How the geographical condition of Indonesia affects its security policy?. The location of Indonesia itself which is located between two continents and two oceans is both a curse and a blessing. As a blessing, Indonesia’s capital of Jakarta is located very far from the contemporary security threat, China. If any country wants to attack Indonesia from north, they would have many filters before arriving in Jakarta. They would have to pass Sumatra and Kalimantan islands, and when they arrived the military powers would have been reduced. Also as an archipelagic country, the mass movement of ground troops would be very hard and as a result a sudden attack with many military personnel would be hard if not improbable. What an enemy of Indonesia could do is deploying naval and air power—both are expensive and would be hard for many Indonesian neighbor (excluding China and Australia) to afford.17 Another geographical advantage of Indonesia regarding its territory which share border with other country such as in Kalimantan island, Papua island, or Timor Island, is that most of these islands except Timor is heavily forested and cannot be attacked easily by ground force. Timor Island present different story, for its dry climate and a never-ending savannah could be a very good place to launch ground invasion.18 At first, one may think that the only country that could attack it is East Timor, not a country with strong military tradition. But this may not be the case at all in the contemporary times. Australia, which has a good relations with East Timor could use East Timor in case of ground invasion to Indonesia and thus took control of Timor Island. This is worsened by the contemporary military movement of U.S. Marines to Darwin, North Australia. A join ground invasion by Australia and U.S. is something that should be considered seriously by Indonesian policy maker and armed forces. In this case, Indonesia blessing is that an invasion would take a long time before it arrives to the capital of Jakarta. This is very different with many European countries that is continental, i.e. located in one geographical area very close to another without big ocean between them. An attack in a continental country could spread easily to another country thus brings more cost of war.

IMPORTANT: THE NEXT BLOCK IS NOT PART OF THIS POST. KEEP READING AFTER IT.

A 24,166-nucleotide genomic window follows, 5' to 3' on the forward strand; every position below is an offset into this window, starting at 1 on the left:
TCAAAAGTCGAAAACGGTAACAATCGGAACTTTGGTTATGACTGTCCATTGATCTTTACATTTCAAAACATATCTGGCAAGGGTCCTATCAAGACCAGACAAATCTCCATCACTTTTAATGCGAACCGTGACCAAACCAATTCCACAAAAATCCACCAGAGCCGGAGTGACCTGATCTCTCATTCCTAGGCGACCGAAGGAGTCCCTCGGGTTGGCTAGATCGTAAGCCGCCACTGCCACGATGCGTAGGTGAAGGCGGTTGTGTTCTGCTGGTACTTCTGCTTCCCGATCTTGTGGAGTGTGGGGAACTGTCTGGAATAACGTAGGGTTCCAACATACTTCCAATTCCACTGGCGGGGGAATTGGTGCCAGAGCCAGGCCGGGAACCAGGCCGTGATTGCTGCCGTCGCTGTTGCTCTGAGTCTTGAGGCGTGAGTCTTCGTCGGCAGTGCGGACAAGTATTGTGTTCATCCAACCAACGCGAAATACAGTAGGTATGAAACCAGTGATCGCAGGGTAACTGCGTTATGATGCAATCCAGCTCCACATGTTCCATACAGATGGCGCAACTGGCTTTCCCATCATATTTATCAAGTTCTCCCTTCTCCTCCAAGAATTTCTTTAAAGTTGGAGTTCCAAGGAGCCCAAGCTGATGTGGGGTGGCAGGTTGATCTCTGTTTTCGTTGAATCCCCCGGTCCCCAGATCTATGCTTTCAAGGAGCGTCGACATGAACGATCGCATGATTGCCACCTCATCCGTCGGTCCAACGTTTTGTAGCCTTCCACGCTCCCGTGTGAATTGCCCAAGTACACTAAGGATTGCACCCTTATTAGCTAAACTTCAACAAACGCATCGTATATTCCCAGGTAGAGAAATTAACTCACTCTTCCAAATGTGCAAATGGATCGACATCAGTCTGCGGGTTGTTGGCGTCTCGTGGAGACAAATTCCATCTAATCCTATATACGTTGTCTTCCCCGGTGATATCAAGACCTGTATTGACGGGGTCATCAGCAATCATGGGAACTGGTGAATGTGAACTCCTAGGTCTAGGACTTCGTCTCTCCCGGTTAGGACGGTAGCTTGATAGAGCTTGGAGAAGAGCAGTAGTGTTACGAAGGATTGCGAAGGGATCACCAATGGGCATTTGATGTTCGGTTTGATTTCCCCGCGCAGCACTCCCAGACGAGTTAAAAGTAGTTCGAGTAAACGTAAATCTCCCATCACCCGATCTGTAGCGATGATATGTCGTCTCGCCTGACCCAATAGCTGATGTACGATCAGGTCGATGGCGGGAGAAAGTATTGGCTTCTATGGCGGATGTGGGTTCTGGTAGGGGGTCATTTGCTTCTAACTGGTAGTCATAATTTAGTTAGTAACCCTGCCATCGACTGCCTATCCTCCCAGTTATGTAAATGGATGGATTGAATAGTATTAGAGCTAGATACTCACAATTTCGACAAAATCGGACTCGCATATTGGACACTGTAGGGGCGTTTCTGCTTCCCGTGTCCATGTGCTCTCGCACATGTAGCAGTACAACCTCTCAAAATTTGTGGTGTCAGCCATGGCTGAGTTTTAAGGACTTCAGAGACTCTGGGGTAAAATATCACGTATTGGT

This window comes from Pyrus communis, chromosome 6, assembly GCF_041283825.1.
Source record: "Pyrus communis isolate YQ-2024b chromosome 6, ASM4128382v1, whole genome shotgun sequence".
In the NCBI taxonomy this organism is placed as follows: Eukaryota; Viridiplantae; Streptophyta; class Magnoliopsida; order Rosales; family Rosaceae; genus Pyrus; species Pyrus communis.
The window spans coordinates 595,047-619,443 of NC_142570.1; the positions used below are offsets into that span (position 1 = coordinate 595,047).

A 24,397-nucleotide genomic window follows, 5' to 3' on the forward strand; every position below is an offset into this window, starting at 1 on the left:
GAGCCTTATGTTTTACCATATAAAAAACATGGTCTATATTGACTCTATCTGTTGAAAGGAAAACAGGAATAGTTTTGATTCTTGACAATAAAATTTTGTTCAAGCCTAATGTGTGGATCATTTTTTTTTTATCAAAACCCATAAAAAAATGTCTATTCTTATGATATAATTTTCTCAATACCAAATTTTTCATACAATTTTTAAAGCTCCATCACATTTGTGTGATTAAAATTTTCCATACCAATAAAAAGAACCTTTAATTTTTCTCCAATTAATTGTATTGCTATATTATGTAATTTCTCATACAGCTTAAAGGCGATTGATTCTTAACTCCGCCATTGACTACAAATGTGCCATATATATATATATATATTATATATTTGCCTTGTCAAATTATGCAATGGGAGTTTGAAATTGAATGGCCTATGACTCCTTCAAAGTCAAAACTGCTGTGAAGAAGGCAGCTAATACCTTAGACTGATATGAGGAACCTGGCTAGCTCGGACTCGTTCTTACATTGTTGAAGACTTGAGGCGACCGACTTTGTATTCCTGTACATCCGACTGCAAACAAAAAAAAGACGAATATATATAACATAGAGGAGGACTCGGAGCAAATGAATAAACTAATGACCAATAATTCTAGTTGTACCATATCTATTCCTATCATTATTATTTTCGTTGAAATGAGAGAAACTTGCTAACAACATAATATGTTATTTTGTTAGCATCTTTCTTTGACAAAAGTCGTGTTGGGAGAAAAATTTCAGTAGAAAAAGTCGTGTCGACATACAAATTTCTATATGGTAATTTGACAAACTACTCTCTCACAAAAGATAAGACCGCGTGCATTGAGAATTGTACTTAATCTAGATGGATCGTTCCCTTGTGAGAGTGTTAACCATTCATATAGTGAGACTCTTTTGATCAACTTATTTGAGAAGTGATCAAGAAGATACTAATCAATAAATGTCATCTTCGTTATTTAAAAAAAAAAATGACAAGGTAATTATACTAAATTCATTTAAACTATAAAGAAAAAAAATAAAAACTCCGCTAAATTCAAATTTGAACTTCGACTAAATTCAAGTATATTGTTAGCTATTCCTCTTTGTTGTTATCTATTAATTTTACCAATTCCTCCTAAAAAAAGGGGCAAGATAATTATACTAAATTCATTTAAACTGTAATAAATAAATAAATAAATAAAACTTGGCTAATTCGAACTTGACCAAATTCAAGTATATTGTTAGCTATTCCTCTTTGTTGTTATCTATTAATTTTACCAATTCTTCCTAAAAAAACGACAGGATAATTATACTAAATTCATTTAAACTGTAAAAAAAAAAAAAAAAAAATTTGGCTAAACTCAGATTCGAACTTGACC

I will now consider to talking about the sea and air. Sea is a very good place to attack Indonesia because the number of ship that Indonesian Navy has would not be enough to stand a huge naval invasion. This is worsened by the fact that most of Indonesian main navy’s port are located in Java island and it would be very hard if suddenly the ship breaks down and need repairing while it is doing duty in outermost island of Indonesia. It is not a new story that sometimes other country’s ship is not chased eventhough it violates the territorial sovereignty of Indonesia because the naval warship does not want to waste fuel. Indonesian government has been trying to solve this issue by trying to create eastern port for the navy that could cover many outermost areas.19 If this proves to be successful, a case of naval invasion mostly would be prevented from the eastern part of the country. Sea is, again, becomes natural barrier of Indonesia. By looking at geography of Indonesian sea, the sea is divide into two parts. One is Sunda shelf that is located in the western part of the country and the Sahul shelf located in eastern part of the country. Sunda shelf is shallower compared to the deeper one in Sahul shelf.20 As such, big military ships could not come from the west side of Indonesia because the shallowness of it. This will be very useful because if the eastern main naval base has been built, many attack with big ships from the east could be prevented or combatted. The presence of many Indonesian latest military airplane such as SU-27 or even the planned SU-35 in Sultan Hassanudin Makassar air base could provide the necessary reinforcement for the Indonesian armed forces.21 Also, with news that Indonesia is going to acquire new submarines from another country could be deterrent in this region because the stealth nature of a submarine.22